EnableCompatibilityHttpListener = false
        EnableCompatibilityHttpsListener = false
        CertificateThumbprint
        AllowRemoteAccess = true [Source="GPO"]
    Winrs
        AllowRemoteShellAccess = true
        IdleTimeout = 7200000
        MaxConcurrentUsers = 100 [Source="GPO"] --> you can probably lower this, but do your research. most systems only need less than a handful of concurrent users, and these are usually core infrastructure nodes like ADDS/DNS/DHCP etc.
        MaxShellRunTime = 2147483647
        MaxProcessesPerShell = 150 [Source="GPO"]
        MaxMemoryPerShellMB = 2147483647
        MaxShellsPerUser = 50 [Source="GPO"] --> do some research on your organization, but realistically most systems do NOT need 50 shells per user.

There is a lot to process in the above example. So we will summarize here:

  1. Disable 5985. Just stop using 5985. Just because it is easy it does NOT make it right.

  2. Only use 5986. Just do this. It is the encrypted port. Yes it is harder to get working, but that is why we are here. :)

  3. Disable Basic Auth. There are many tutorials online about getting started with Ansible and the vast majority use Basic Auth as an example. Just do NOT use it. Leaving this enabled and using 5985 is like permanently turning on an evil version of the Bat Signal. Hackers will see it. Your system will be compromised.

  4. Use Kerberos where possible. Let's face it, no enterprise has a uniform implementation of Active Directory with a singular and perfect forest and a singular domain. There are always caveats, there are usually multiple forests and multiple domains. There are usually black-box areas where systems may or may not be domain joined to a specialized domain, or not connected to a domain at all.

  5. Use GPOs to set your default config. This is generally a good recommendation for those hosts domain joined.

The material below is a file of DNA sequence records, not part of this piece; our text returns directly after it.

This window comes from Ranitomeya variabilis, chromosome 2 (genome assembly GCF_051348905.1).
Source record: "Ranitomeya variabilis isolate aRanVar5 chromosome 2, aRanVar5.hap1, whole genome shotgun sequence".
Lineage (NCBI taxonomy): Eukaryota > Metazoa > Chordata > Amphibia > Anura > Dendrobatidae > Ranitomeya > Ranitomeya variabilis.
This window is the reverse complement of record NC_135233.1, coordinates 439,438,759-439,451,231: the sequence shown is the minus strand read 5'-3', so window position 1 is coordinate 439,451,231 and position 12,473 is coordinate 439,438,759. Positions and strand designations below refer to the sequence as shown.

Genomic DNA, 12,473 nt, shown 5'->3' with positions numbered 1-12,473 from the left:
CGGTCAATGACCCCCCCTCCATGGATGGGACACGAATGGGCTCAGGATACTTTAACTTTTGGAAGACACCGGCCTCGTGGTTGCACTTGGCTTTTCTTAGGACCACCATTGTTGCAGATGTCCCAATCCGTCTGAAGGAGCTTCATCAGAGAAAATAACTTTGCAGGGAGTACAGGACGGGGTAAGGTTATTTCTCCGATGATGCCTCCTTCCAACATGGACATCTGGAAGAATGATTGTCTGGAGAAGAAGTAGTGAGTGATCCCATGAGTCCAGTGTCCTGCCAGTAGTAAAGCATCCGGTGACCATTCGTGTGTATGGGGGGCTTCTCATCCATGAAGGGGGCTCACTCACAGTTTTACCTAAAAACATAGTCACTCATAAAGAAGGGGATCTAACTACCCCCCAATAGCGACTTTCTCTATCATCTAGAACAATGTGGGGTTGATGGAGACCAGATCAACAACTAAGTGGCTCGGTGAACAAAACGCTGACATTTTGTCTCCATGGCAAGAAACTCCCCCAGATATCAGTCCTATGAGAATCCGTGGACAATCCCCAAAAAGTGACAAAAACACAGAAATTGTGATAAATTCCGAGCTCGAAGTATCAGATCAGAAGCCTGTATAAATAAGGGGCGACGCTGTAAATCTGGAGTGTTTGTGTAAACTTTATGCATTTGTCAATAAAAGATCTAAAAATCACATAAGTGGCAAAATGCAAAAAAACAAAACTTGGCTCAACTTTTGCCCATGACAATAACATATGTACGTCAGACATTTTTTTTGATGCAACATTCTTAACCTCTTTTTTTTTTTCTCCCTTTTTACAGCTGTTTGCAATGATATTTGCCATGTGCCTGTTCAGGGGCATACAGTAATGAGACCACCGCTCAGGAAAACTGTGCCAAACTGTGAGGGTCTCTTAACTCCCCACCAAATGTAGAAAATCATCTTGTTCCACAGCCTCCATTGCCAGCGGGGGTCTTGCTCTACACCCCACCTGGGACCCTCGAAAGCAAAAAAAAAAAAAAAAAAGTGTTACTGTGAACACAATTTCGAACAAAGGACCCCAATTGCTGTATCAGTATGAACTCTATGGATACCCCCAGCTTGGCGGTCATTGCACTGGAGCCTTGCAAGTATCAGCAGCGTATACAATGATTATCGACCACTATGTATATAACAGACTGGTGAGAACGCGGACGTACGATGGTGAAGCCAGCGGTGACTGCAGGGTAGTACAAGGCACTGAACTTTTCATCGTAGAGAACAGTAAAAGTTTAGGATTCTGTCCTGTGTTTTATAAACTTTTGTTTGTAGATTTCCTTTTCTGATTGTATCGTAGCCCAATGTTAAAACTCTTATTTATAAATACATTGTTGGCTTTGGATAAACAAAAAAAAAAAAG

6. TrustedHosts update. Get a list of only the hosts that your organization wants to connect to all other Windows systems and add this to your config. This will block all other WinRM traffic.

  7. AllowUnencrypted. Set this to false. This should ONLY be set to true if you are a developer, and you are working in a feature branch, and you are in debug mode.

To start your WinRM journey you will need to deploy a few test machines, and get connected via RDP. Yes, we said it! Manually connect with RDP. One of the biggest stumbling blocks of new DevOps recruits we have seen over the years is the false thinking that all of automation is automated. Not only is manual effort required, manual work is the starting point for automation. The reason for this is simple. Most of the time when DevOps engineers are asked to automate a system or process, it is a whole new world - no, not that new world with Aladdin and Jasmine! So the first place you should start when entering a whole new world is manual trial and effort combined with documentation. You need to manually log into your new hosts via RDP so that you can start manually setting and removing WinRM configurations. What this will do is teach you more than a blog post could ever do about how WinRM actually works.


Once you are connected to your new host, you will need the commands below to display and review WinRM configurations:

winrm get winrm/config

The command above will display a WinRM config that looks very similar to the config we reviewed before in this blog. Next you will need to get a cert setup on your host. You will need to get a certificate from your Windows administrative team. Once you receive the cert, you will need to:

  1. Click Start and select Run

  2. Type MMC, which is short of Microsoft Management Console

  3. Click File from the menu options

  4. Select Add or Remove Snap-ins

  5. Select Certificates and click Add

  6. Click Computer Account

  7. Install certs under Certificate local compute personal certificates